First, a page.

More people are deciding to go solar every year. Going solar will reduce or eliminate your electric bill, earn a good return for your investment, increase your property value, protect against rising energy costs, and protect the environment by cutting your consumption of non-renewable energy.
Community solar is when a local solar facility is shared by multiple people who all receive credit for the power produced and is becoming increasingly common. This can be a good option for people who cannot install solar directly on their property. Many people live in establishments that are owned by someone else, like landlord, and do not have authority over if they go solar or not. Other people do not have adequate rooftop or ground space for solar, as it takes up a large surface area. People who benefit from community solar projects can still contribute to the system and gain energy returns regard less of the physical attributes of their property or lifestyle.
Community solar has been becoming increasingly popular around the country over the past few years. With only 26.67 MWdc installed capacity in 2011, there was 218.42 in 2016, 586.26 in 2017, and 609.45 in 2019. Though the virus does seem to be negatively affecting growth, community solar is over the longer-term still contributing more over time.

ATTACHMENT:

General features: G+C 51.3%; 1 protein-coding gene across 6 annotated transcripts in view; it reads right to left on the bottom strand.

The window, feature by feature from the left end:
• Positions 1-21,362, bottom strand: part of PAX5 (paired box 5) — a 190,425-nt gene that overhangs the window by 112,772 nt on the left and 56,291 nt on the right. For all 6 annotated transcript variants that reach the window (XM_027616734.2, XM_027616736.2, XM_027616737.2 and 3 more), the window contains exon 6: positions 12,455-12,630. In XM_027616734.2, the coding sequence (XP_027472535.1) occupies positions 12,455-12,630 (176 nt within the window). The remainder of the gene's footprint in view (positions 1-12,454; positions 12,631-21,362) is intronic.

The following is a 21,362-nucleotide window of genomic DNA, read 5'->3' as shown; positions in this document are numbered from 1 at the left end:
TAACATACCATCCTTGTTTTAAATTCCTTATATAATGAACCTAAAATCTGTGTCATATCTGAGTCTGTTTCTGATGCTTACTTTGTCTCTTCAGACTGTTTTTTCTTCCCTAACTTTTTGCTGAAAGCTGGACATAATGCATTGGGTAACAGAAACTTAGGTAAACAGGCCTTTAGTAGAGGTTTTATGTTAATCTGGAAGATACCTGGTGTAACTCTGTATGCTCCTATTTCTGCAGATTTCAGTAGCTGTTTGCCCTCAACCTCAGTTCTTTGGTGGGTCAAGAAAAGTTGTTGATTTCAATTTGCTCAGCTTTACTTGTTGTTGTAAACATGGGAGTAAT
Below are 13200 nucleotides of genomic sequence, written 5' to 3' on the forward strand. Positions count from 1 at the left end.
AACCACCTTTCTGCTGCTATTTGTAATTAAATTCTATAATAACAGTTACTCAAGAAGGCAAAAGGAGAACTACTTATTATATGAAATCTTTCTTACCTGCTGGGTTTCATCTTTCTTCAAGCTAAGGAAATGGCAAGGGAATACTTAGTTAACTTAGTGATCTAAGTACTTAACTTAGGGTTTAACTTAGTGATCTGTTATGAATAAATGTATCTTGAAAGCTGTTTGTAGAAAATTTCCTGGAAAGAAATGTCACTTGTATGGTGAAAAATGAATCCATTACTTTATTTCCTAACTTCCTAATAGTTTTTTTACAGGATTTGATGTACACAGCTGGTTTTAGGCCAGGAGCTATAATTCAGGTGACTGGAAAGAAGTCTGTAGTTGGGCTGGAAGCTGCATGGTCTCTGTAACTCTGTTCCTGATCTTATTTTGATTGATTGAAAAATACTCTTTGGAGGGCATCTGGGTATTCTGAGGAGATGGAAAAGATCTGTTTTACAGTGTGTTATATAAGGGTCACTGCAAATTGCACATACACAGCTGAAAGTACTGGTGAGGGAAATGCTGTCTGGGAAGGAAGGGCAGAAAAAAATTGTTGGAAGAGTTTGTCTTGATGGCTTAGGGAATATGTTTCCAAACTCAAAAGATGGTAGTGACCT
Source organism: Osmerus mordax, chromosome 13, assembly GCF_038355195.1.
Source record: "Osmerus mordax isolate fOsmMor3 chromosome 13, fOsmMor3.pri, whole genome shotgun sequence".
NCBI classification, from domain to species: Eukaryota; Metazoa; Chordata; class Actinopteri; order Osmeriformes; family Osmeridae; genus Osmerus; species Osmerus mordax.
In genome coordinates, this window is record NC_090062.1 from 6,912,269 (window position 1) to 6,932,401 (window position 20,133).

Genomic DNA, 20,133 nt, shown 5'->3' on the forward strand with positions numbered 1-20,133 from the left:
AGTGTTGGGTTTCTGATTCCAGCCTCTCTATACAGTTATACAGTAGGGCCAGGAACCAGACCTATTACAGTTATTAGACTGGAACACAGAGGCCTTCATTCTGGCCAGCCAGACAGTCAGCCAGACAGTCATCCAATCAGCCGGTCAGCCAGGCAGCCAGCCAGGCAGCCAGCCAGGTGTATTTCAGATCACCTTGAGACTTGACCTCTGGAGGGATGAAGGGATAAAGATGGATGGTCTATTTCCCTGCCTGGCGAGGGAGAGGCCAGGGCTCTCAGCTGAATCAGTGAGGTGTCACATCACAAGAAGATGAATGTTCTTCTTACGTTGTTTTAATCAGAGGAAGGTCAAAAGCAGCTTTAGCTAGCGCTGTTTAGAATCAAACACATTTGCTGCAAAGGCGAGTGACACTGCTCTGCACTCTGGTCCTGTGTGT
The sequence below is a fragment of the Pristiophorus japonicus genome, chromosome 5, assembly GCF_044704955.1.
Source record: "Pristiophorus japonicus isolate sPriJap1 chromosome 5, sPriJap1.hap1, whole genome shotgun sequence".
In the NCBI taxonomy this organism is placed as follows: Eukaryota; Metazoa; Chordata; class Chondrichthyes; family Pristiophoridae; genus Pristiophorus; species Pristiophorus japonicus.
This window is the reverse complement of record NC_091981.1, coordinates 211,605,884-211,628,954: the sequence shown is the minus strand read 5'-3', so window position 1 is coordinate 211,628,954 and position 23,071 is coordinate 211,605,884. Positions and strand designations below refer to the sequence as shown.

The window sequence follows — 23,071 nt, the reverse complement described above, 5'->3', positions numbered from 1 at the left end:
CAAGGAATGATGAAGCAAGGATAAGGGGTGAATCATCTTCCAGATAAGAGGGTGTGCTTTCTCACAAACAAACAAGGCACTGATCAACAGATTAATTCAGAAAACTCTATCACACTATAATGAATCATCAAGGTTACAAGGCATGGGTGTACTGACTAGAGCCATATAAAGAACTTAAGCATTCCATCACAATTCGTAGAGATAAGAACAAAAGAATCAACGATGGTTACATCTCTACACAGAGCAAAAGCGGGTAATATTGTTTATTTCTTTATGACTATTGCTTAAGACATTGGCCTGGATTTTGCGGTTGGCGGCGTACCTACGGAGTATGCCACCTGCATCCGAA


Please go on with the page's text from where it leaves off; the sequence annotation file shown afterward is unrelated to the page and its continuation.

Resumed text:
It is helpful for homeowners who want to participate in community solar to talk directly with others who might contribute to the same operation about how everyone could benefit. It is also helpful to understand your home’s electricity usage and options available to you. Other factors like personal preference, location, and pricing might play a role in your decision. Sometimes, simple rooftop or ground solar on your property is the best option for you and your household.
Each state has their own legislation that sets guidelines for installing community solar. According to the NREL Data Catalog (https://data.nrel.gov/submissions/95) there are 56 community solar projects just in Worcester county alone, where Second Generation Energy operates. Grafton has the largest community solar project at 3700 kW. Unfortunately, Rhode Island does not have any projects listed online yet. Check out a local community solar site near you and talk to others about how solar is benefiting them! Here is a map of all community solar projects in Massachusetts according to the information from the National Renewable Energy Laboratory Data Catalog from their federally funded research. Speak with a solar installation company for help on this. Second Generation Energy services Massachusetts and Rhode Island properties, and would be happy to assist you.